I stumbled upon this while trying to find information on Sue Watkins' "25th Anniversary Edition" of "Conversations With Seth."  I have the paperback; I'd like the Kindle version. But for some reason, it's been split into two parts.  Has material been added to this "deluxe edition" sufficient to warrant the extra cost?

Monday, March 18, 2013

Still enjoying my self-imposed exile from paranormal radio

and missing it none. I think that I listened more or less out of habit. It's amazing how improved my outlook on life has changed... akin to the subtle improvement that I noticed when I stopped watching television a decade or so ago.

But I have a significant quote from the first book of Seth's "The Early Sessions": "I have spoken of your plane rather than of your planet because earth is one of the planets that contain[s] many planes."

This is why I continue to be fascinated with the Seth material when everyone else abandons it in exasperation--one of those blink-and-you'll-miss-it money quotes that packs volumes into a single sentence.

What Seth is suggesting is that there are different types of planets in our immediate vicinity.  Some contain only "one plane," whereas others are multi-dimensional.

Earth is one of those physical planets that just so happen to have the more complex gestalt of "many planes."

What are the single-plane planets? Mars? What are the *other* multi-dimensional planets (since Earth is only "one of" them)? What does it mean to live on a planet of "many planes"? Do those inhabitants experience bleed-throughs from the other planes?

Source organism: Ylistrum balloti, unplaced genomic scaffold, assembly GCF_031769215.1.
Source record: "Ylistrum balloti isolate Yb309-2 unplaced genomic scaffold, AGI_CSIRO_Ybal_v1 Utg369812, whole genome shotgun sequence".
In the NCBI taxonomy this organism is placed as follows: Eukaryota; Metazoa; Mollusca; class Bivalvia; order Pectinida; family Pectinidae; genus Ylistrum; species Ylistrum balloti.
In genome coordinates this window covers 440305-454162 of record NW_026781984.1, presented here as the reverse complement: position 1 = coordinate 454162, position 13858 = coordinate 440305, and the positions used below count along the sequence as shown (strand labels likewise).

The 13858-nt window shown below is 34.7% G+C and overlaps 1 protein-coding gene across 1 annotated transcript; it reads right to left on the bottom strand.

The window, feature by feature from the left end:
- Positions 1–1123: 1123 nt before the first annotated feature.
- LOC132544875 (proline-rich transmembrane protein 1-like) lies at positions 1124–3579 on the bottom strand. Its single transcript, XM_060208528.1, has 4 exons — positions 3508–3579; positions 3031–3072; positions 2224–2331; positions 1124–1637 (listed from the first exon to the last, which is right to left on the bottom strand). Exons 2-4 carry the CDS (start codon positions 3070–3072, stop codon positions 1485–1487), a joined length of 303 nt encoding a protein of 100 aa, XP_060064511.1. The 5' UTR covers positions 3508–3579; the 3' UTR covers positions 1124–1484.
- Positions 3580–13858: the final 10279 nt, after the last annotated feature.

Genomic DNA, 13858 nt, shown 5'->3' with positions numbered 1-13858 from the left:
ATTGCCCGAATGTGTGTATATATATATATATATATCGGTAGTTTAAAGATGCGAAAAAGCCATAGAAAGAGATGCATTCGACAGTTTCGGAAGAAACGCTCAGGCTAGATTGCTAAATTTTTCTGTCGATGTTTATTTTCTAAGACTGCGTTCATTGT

Monday, February 11, 2013

Of interest to "Sethians"...

The first two volumes of The Early Sessions have just come out in Kindle format.  I bought the paperback versions a while back (paying a pretty penny for them, since they were obtainable only from the publisher). Why are they notable? They flesh out and extend many of the dialogs that ultimately went into the early Seth books, and putting these early sessions in full context makes them a bit more comprehensible and easier to digest.  I am hoping that ultimately all of the Seth material is ebooked, for an important reason--I can finally find what I'm looking for, and not rely on the memory of what I might have read twenty or so years ago. And more often than not, any memory of what I read long ago is quite different from what I discover to actually be there.  Very strange, and very puzzling--there's never any sense of déjà vu with the Seth stuff; I'm always reading it like it's the first time I've seen it.

Wednesday, January 23, 2013

Great. I'm #1 on Google for something I don't even think about now